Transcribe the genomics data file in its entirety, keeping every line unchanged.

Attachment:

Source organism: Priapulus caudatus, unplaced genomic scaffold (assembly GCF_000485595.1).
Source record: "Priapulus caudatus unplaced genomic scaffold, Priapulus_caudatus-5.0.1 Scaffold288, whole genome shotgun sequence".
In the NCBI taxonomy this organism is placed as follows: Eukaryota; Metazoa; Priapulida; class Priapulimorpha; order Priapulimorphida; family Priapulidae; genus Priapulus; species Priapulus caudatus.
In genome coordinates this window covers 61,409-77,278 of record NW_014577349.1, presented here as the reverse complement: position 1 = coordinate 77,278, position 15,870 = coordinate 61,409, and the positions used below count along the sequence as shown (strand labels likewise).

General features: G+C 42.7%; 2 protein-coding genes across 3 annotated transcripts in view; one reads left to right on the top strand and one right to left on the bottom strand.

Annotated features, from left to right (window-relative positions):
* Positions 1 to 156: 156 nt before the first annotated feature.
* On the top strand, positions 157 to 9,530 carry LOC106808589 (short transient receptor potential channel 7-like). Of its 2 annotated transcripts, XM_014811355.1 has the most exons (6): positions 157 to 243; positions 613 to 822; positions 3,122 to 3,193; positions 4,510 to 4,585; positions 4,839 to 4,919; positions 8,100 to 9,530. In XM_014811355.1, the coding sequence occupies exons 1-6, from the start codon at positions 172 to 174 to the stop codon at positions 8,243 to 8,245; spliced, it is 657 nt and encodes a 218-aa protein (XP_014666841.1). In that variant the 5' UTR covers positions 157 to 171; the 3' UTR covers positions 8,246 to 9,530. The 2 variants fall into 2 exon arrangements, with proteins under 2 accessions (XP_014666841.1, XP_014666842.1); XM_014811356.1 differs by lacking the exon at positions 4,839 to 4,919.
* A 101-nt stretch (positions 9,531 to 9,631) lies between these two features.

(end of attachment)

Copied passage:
Source organism: Priapulus caudatus, unplaced genomic scaffold (assembly GCF_000485595.1).
Source record: "Priapulus caudatus unplaced genomic scaffold, Priapulus_caudatus-5.0.1 Scaffold288, whole genome shotgun sequence".
In the NCBI taxonomy this organism is placed as follows: Eukaryota; Metazoa; Priapulida; class Priapulimorpha; order Priapulimorphida; family Priapulidae; genus Priapulus; species Priapulus caudatus.
In genome coordinates this window covers 61,409-77,278 of record NW_014577349.1, presented here as the reverse complement: position 1 = coordinate 77,278, position 15,870 = coordinate 61,409, and the positions used below count along the sequence as shown (strand labels likewise).

General features: G+C 42.7%; 2 protein-coding genes across 3 annotated transcripts in view; one reads left to right on the top strand and one right to left on the bottom strand.

Annotated features, from left to right (window-relative positions):
* Positions 1 to 156: 156 nt before the first annotated feature.
* On the top strand, positions 157 to 9,530 carry LOC106808589 (short transient receptor potential channel 7-like). Of its 2 annotated transcripts, XM_014811355.1 has the most exons (6): positions 157 to 243; positions 613 to 822; positions 3,122 to 3,193; positions 4,510 to 4,585; positions 4,839 to 4,919; positions 8,100 to 9,530. In XM_014811355.1, the coding sequence occupies exons 1-6, from the start codon at positions 172 to 174 to the stop codon at positions 8,243 to 8,245; spliced, it is 657 nt and encodes a 218-aa protein (XP_014666841.1). In that variant the 5' UTR covers positions 157 to 171; the 3' UTR covers positions 8,246 to 9,530. The 2 variants fall into 2 exon arrangements, with proteins under 2 accessions (XP_014666841.1, XP_014666842.1); XM_014811356.1 differs by lacking the exon at positions 4,839 to 4,919.
* A 101-nt stretch (positions 9,531 to 9,631) lies between these two features.